Jean Richer is remembered for having determined that pendulums beat more slowly at the equator than at higher latitudes, a discovery that initiated the famous controversy between Newtonians and Cartesians over Earth's shape. Also, his observations of Mars were used by Giovanni Domenico Cassini (1625-1712) to make the first accurate estimate of the size of the solar system.
The details of Richer's early life have been lost, but when the Académie des Sciences was organized in 1666, he was admitted as an élève astronome (assistant astronomer). In March of 1670 he was selected to carry out astronomical measurements in the East Indies in conjunction with measurements to be made simultaneously in Paris. During this trip he was also responsible for testing Christiaan Huygens's (1629-1695) marine clocks constructed for the purpose of determining longitude at sea.
Last minute changes resulted in the expedition being diverted to New England. Bad weather early on stopped Huygens's clocks, thus preventing the collection of any useful horological data. In New England Richer took tidal measurements at different sites and accurately determined the latitude of the French fort at Penobscot Bay. This was the most precise astronomical measurement made in the Western Hemisphere to that time. The expedition was back in France by September, and Richer reported his results to the Académie in January 1671.
Notwithstanding Huygens's unjustified imputation of Richer's abilities in the failure of his marine clocks, the Académie was suitably impressed with Richer's performance to select him for their next project, an expedition to Cayenne off the coast of French Guiana. The primary goals of this expedition were to accurately determine the motions of the plants and Sun, assess existing tables of refraction, and determine the parallax of Mars. Additionally, it was hoped that the uniformity in length of the seconds pendulum at all latitudes could be established, thus making it possible to determine a universal standard of linear measurement. The expedition departed in February 1672 and arrived at Cayenne in April. Due to an illness Richer left the expedition early, departing in May 1673.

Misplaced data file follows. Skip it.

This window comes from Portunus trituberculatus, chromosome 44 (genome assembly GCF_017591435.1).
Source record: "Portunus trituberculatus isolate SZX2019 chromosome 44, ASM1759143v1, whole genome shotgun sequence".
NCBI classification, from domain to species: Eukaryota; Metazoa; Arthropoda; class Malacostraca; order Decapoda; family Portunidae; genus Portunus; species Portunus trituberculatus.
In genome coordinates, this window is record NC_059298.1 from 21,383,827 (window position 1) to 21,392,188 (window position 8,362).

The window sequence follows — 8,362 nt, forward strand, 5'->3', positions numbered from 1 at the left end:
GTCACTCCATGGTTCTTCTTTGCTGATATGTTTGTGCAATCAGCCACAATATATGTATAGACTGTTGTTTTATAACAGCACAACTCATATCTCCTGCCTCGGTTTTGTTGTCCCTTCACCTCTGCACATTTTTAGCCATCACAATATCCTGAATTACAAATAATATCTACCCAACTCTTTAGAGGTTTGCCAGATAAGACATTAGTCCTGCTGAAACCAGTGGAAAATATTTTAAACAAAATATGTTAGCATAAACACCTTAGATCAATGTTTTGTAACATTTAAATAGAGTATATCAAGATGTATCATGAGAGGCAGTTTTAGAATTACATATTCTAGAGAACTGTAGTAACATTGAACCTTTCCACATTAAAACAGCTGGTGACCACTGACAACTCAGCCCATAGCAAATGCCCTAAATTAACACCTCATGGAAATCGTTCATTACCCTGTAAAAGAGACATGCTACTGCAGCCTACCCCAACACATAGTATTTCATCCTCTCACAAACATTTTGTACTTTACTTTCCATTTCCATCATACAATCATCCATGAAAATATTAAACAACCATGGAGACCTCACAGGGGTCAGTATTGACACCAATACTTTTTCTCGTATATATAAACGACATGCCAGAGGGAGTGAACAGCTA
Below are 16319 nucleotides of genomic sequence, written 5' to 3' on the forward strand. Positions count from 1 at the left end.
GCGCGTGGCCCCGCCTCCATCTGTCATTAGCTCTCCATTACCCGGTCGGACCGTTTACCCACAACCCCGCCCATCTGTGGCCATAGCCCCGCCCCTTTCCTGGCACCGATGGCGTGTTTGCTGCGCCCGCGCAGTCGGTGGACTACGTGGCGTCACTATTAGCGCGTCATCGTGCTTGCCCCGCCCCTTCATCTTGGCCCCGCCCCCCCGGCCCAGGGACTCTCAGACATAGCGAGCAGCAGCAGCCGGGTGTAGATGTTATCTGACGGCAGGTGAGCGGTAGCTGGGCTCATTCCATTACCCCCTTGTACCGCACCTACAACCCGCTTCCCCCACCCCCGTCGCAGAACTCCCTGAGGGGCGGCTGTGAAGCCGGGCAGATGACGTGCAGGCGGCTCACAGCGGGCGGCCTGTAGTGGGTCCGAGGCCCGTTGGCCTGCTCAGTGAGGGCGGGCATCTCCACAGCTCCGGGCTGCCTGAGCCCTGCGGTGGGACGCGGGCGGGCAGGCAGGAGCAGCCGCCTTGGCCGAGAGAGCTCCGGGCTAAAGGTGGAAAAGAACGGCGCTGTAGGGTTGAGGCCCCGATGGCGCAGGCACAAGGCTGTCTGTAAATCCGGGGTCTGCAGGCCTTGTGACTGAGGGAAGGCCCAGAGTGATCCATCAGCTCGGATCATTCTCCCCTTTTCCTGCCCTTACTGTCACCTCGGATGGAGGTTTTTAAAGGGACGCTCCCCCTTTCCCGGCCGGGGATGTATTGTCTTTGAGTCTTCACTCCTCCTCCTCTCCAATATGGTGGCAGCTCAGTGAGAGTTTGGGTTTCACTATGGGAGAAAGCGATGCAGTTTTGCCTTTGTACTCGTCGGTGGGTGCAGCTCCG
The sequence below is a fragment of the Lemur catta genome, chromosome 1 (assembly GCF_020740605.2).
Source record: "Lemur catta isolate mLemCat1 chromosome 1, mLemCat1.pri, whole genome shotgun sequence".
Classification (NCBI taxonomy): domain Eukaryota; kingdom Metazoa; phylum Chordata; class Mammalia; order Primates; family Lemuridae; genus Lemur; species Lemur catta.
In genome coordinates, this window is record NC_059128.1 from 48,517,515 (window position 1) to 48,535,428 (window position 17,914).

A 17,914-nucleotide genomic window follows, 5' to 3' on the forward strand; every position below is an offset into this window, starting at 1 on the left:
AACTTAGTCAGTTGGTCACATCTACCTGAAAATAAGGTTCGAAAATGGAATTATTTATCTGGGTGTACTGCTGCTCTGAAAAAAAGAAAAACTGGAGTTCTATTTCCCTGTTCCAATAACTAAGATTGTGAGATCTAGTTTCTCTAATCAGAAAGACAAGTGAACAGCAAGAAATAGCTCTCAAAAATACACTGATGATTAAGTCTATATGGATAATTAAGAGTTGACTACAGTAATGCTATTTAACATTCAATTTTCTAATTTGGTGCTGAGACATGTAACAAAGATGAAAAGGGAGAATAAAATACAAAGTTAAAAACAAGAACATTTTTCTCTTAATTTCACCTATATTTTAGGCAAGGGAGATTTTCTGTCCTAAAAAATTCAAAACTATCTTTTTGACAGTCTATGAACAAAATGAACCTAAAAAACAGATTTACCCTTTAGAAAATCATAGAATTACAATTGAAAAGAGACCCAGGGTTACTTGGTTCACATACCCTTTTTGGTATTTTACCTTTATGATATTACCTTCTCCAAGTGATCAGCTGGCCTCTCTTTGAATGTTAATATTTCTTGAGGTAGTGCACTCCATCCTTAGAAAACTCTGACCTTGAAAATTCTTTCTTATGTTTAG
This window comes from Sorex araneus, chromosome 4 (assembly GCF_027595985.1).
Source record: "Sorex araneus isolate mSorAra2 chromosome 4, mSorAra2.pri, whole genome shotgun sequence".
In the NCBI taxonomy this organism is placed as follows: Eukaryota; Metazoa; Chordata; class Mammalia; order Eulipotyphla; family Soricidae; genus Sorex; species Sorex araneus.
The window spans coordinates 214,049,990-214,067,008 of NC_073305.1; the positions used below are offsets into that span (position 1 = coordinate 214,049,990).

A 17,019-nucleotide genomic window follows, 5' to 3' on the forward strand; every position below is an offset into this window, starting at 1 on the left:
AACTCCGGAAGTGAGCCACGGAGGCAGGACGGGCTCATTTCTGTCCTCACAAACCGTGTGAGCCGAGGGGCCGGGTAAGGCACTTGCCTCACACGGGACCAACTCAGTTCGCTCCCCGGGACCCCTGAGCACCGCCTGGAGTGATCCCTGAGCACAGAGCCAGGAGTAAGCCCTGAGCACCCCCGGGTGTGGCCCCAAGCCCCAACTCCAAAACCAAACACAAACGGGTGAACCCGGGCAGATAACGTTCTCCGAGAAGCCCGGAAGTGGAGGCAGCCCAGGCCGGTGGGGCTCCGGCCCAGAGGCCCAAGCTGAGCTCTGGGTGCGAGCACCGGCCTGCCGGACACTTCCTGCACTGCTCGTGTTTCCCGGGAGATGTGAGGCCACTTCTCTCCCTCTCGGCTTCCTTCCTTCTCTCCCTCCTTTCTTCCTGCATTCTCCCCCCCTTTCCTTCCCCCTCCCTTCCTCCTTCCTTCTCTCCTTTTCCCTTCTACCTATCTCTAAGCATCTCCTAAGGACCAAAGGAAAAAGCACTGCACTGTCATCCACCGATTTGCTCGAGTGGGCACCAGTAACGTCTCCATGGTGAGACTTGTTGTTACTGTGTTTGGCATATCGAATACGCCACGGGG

His lunar and planetary observations corroborated the accuracy of existing astronomical tables. He also carried out extensive solar observations and accurately determined the obliquity of the ecliptic and time of the solstices and equinoxes. All of these measurements helped establish the accuracy of Cassini's tables of refraction. Richer also made observations of Jupiter and its satellites that allowed him to fix the longitude of Cayenne—a result of vital importance for the proper reduction of the his measurements.
Richer took careful observations of the meridian altitude and meridian transit times of Mars and certain nearby fixed stars. Cassini and others made corresponding measurements in France. By reducing Richer's observations to the Paris meridian and comparing several sets of corresponding measurements, Cassini determined the horizontal parallax of Mars and then the astronomical unit. His value of 87 million miles (140 million km) was the first fairly accurate estimate of the mean Earth-Sun distance.
Richer also observed that pendulums beat slower in Cayenne than in France. This was interpreted as a decrease in the gravitational attraction at the equator, suggesting that points along the equator were further from Earth's center than at higher latitudes. Isaac Newton (1642-1727) argued that his gravitational theory adequately accounted for Richer's results because it predicted Earth was an oblate spheroid—bulging equator and flattened poles. This contradicted the Cartesian view that Earth is a prolate spheroid—elongated along the polar axis. Expeditions to Peru (1734-44) and Lapland (1736) later settled the issue decisively in Newton's favor.
Richer was elected to full membership in the Académie in 1679. He died in Paris in 1696.
STEPHEN D. NORTON